Purpose: Androgen ablation is the standard initial treatment for advanced prostate cancer; however, tumors eventually develop androgen independence and become incurable. Chemotherapy is commonly used after hormone treatment fails but has not shown significant survival benefit. Studies suggest that androgen ablation can select for a population of hormone-independent cells that are also relatively chemotherapy resistant. Thus, it may be therapeutically advantageous to target prostate cancer with chemotherapy before hormone ablation. This study was undertaken to determine the relative efficacy of such an approach in a preclinical model of prostate cancer. Experimental Design: Severe combined immunodeficient mice bearing human LNCaP prostate tumors were treated with docetaxel and/or surgical castration applied singly, concurrently, or in different sequences. Treatment efficacy was determined by tumor volume and growth delay measurements. The extent of apoptosis in tumors in response to treatments was assessed via terminal deoxynucleotidyl transferase-mediated nick-end labeling (TUNEL) assays. In addition, Western blots were done to study the relative expression of Bcl-2 and Bax in the tumors. Results: Docetaxel followed by castration showed the most potent antitumor effects. In contrast, with the exception of castration alone, castration followed by docetaxel produced the least anti-tumor activity. TUNEL assays confirmed that the density of apoptotic tumor cells was significantly greater for docetaxel followed by castration than for any other treatment. In tumors of mice treated with single modality therapies, Bax to Bcl-2 ratios decreased significantly after castration, whereas this ratio remained high after docetaxel treatment. Conclusion: A treatment sequence of docetaxel followed by hormone ablation may be more effective in treating prostate cancer than concurrent docetaxel/hormone therapy or hormone ablation followed by docetaxel.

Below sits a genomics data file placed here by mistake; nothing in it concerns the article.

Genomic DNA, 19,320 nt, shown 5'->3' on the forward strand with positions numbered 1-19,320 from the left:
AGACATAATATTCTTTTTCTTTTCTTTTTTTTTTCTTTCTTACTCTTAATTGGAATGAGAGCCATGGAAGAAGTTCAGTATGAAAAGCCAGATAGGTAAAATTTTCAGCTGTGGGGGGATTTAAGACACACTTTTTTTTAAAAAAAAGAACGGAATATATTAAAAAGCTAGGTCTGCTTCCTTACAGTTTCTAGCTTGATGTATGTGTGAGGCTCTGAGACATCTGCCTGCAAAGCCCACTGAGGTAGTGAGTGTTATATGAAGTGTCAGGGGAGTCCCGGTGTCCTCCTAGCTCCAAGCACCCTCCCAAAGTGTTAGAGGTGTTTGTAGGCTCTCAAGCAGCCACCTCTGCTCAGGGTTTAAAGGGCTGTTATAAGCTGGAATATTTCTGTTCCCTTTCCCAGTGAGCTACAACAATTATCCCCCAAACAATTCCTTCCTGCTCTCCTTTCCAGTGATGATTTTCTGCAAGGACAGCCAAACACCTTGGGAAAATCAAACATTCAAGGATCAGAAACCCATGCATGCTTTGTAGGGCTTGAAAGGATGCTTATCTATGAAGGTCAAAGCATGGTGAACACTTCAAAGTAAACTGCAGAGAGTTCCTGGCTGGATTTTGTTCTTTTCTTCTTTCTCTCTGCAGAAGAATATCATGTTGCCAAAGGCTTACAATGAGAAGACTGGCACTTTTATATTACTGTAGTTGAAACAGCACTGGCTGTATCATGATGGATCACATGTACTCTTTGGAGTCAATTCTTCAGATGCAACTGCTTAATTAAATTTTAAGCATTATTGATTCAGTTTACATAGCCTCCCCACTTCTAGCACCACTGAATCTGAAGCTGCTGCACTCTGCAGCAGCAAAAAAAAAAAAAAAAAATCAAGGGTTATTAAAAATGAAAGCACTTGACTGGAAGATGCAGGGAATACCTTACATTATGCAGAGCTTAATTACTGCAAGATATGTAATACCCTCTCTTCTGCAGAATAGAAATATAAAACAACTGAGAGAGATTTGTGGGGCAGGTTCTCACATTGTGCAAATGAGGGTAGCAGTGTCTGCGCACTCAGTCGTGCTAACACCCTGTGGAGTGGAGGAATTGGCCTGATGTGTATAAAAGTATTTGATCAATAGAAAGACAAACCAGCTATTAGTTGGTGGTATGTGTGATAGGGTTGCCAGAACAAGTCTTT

ASJC Scopus subject areas
- Cancer Research